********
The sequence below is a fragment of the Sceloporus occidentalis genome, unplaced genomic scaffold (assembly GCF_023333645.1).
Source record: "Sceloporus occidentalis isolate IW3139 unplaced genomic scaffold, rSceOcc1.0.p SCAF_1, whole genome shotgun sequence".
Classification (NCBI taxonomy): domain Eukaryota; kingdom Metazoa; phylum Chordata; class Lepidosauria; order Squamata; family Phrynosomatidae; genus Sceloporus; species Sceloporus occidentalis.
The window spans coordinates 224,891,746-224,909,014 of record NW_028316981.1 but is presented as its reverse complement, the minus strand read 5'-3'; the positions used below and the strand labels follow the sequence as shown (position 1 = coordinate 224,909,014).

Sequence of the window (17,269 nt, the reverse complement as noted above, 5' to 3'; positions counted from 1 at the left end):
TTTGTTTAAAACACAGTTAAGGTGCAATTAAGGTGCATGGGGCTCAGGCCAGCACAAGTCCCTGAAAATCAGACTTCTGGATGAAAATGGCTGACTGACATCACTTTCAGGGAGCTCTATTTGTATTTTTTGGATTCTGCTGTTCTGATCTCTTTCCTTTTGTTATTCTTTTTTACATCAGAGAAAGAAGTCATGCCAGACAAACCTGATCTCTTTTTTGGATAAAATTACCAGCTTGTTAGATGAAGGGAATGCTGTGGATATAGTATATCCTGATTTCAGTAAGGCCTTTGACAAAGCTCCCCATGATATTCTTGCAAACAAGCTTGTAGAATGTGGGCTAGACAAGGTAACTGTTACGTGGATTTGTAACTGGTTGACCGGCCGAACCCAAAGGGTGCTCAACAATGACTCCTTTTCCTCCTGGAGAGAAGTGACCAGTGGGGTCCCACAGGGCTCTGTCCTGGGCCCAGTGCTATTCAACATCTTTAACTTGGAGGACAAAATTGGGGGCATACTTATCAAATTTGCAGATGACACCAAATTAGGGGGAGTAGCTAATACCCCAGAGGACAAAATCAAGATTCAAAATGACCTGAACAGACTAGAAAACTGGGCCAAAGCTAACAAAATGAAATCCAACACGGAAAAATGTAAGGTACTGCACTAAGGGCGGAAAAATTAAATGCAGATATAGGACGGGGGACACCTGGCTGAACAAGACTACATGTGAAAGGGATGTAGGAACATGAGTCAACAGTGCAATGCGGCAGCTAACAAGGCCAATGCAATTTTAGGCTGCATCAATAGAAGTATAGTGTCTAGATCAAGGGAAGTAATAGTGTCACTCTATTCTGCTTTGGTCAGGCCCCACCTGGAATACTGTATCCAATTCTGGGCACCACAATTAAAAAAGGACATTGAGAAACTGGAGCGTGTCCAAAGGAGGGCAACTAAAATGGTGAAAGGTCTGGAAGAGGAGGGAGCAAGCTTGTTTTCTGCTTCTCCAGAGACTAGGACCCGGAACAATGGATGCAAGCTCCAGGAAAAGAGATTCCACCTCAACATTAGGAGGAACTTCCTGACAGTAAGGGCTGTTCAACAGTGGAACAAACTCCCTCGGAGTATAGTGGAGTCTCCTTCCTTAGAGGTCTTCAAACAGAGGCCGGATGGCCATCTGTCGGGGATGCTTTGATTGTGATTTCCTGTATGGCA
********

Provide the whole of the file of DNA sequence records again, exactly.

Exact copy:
The sequence below is a fragment of the Sceloporus occidentalis genome, unplaced genomic scaffold (assembly GCF_023333645.1).
Source record: "Sceloporus occidentalis isolate IW3139 unplaced genomic scaffold, rSceOcc1.0.p SCAF_1, whole genome shotgun sequence".
Classification (NCBI taxonomy): domain Eukaryota; kingdom Metazoa; phylum Chordata; class Lepidosauria; order Squamata; family Phrynosomatidae; genus Sceloporus; species Sceloporus occidentalis.
The window spans coordinates 224,891,746-224,909,014 of record NW_028316981.1 but is presented as its reverse complement, the minus strand read 5'-3'; the positions used below and the strand labels follow the sequence as shown (position 1 = coordinate 224,909,014).

Sequence of the window (17,269 nt, the reverse complement as noted above, 5' to 3'; positions counted from 1 at the left end):
TTTGTTTAAAACACAGTTAAGGTGCAATTAAGGTGCATGGGGCTCAGGCCAGCACAAGTCCCTGAAAATCAGACTTCTGGATGAAAATGGCTGACTGACATCACTTTCAGGGAGCTCTATTTGTATTTTTTGGATTCTGCTGTTCTGATCTCTTTCCTTTTGTTATTCTTTTTTACATCAGAGAAAGAAGTCATGCCAGACAAACCTGATCTCTTTTTTGGATAAAATTACCAGCTTGTTAGATGAAGGGAATGCTGTGGATATAGTATATCCTGATTTCAGTAAGGCCTTTGACAAAGCTCCCCATGATATTCTTGCAAACAAGCTTGTAGAATGTGGGCTAGACAAGGTAACTGTTACGTGGATTTGTAACTGGTTGACCGGCCGAACCCAAAGGGTGCTCAACAATGACTCCTTTTCCTCCTGGAGAGAAGTGACCAGTGGGGTCCCACAGGGCTCTGTCCTGGGCCCAGTGCTATTCAACATCTTTAACTTGGAGGACAAAATTGGGGGCATACTTATCAAATTTGCAGATGACACCAAATTAGGGGGAGTAGCTAATACCCCAGAGGACAAAATCAAGATTCAAAATGACCTGAACAGACTAGAAAACTGGGCCAAAGCTAACAAAATGAAATCCAACACGGAAAAATGTAAGGTACTGCACTAAGGGCGGAAAAATTAAATGCAGATATAGGACGGGGGACACCTGGCTGAACAAGACTACATGTGAAAGGGATGTAGGAACATGAGTCAACAGTGCAATGCGGCAGCTAACAAGGCCAATGCAATTTTAGGCTGCATCAATAGAAGTATAGTGTCTAGATCAAGGGAAGTAATAGTGTCACTCTATTCTGCTTTGGTCAGGCCCCACCTGGAATACTGTATCCAATTCTGGGCACCACAATTAAAAAAGGACATTGAGAAACTGGAGCGTGTCCAAAGGAGGGCAACTAAAATGGTGAAAGGTCTGGAAGAGGAGGGAGCAAGCTTGTTTTCTGCTTCTCCAGAGACTAGGACCCGGAACAATGGATGCAAGCTCCAGGAAAAGAGATTCCACCTCAACATTAGGAGGAACTTCCTGACAGTAAGGGCTGTTCAACAGTGGAACAAACTCCCTCGGAGTATAGTGGAGTCTCCTTCCTTAGAGGTCTTCAAACAGAGGCCGGATGGCCATCTGTCGGGGATGCTTTGATTGTGATTTCCTGTATGGCA